As much as I love whisky it is also my work. If I don’t want to analyse and intellectualise about whisky then I will always reach for a Johnny Walker Black Label served as is, or maybe with a little bit of water,” says Colin who has also recently been enjoying tequila and grapefruit tonic, a twist on a Paloma cocktail.

Colin enjoying a wine

What do you like most about Cask Trade, and why should people invest in Whisky Casks?

“My two favorite things about Cask Trade are the people and the transparency. What you see is what you get with us, there’s no smoke and mirrors. This is important when it comes to whisky cask purchasing.Whisky casks are able to take you on an emotional journey as well as a profitable one.” says Colin.

To find out more about purchasing Scotch Whisky casks, contact the Masters today.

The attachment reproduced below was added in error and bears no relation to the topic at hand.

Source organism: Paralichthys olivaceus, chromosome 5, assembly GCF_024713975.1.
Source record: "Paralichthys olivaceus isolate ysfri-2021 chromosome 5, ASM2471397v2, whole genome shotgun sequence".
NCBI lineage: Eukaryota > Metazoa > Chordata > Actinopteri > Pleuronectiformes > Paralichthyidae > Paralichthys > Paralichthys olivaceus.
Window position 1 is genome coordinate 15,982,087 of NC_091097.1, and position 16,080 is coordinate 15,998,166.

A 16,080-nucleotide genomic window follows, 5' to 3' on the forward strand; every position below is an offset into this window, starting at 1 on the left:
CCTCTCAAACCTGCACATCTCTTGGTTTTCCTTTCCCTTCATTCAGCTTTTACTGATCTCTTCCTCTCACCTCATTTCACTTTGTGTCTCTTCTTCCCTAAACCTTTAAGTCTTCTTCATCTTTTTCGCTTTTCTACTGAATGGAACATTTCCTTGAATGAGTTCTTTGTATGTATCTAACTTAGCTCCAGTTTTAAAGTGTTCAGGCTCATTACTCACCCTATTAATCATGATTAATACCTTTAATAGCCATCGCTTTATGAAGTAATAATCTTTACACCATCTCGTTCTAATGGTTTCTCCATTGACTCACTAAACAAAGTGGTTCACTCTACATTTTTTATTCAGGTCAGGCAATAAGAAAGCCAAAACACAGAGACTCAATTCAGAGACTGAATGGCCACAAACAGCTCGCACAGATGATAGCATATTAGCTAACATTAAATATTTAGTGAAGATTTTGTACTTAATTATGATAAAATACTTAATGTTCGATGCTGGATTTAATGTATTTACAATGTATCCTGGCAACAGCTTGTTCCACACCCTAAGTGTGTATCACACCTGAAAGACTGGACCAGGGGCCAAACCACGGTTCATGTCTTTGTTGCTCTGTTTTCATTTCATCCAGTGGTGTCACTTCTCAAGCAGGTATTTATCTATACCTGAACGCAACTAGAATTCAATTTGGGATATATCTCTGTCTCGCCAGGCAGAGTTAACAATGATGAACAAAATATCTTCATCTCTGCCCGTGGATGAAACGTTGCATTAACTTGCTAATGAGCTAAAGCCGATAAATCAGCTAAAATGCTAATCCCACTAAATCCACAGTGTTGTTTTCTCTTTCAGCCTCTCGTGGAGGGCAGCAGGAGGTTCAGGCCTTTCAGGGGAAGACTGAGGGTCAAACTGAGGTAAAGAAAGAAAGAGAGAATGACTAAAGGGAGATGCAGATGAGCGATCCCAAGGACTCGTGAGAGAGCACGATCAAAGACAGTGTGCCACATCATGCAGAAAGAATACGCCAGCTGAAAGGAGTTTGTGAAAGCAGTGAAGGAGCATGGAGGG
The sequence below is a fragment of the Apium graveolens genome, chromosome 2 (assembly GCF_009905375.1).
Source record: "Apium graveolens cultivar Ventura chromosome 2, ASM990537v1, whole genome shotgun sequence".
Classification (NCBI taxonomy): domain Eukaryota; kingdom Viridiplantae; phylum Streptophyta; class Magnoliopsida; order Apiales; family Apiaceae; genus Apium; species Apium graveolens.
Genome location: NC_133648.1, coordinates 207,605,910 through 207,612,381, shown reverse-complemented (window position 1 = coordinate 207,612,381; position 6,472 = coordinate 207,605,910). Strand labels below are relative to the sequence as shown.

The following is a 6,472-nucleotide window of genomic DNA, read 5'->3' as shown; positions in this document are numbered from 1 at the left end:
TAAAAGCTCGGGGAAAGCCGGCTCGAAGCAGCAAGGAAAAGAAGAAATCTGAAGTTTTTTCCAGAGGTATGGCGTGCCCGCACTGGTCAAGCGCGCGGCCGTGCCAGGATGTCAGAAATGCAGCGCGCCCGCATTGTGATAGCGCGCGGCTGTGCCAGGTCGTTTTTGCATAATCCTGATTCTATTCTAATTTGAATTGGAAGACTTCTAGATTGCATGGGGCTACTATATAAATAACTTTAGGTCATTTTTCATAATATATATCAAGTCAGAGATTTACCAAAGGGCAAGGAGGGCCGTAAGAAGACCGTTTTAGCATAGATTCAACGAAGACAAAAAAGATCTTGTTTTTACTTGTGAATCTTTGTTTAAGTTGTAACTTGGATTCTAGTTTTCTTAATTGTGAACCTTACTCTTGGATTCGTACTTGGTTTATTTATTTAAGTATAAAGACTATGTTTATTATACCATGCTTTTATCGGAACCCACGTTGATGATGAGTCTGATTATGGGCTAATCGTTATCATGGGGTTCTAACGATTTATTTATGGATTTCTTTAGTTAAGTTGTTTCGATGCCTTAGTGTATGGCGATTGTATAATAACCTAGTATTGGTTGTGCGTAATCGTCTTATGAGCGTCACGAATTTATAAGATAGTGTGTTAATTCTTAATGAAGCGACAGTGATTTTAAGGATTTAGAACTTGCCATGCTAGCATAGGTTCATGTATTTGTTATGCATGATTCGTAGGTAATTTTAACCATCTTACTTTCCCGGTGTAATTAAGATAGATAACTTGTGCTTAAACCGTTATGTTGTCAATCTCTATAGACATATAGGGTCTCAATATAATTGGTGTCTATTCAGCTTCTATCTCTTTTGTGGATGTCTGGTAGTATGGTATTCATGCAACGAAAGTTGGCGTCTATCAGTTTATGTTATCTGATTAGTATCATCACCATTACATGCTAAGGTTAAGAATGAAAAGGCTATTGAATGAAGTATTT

Keep up to date by following us on socials: Instagram, Twitter, Facebook, LinkedIn, YouTube.

It’s All About the Exit – We Offer 5 Unique Exit Strategies

It’s All About the Exit – We Offer 5 Unique Exit Strategies


Owning a cask of whisky has many benefits and advantages that other alternative assets don’t enjoy, but it does have a shelf life, and at some point, it has to be bottled. Gold or commodities for example have a ready-made market, and thus your exit is clear and straightforward.

However, owning a whisky cask takes a little more strategy in both your entry and exit strategies. In this article, we are going to explore the five clear exit options that Cask Trade can offer so you the investor can fully understand what is right for you, and we will explain some of the nuances and pitfalls you may not have unearthed. 

Before purchasing your cask there are a number of questions for you to consider; which distillery, what type of cask, what age of whisky, what is your budget, are you looking for a short, medium, or long-term hold? In terms of distilleries, the well-known ones are already quite expensive, which is partly due to the fact that huge investment has gone into building up their global brand equity.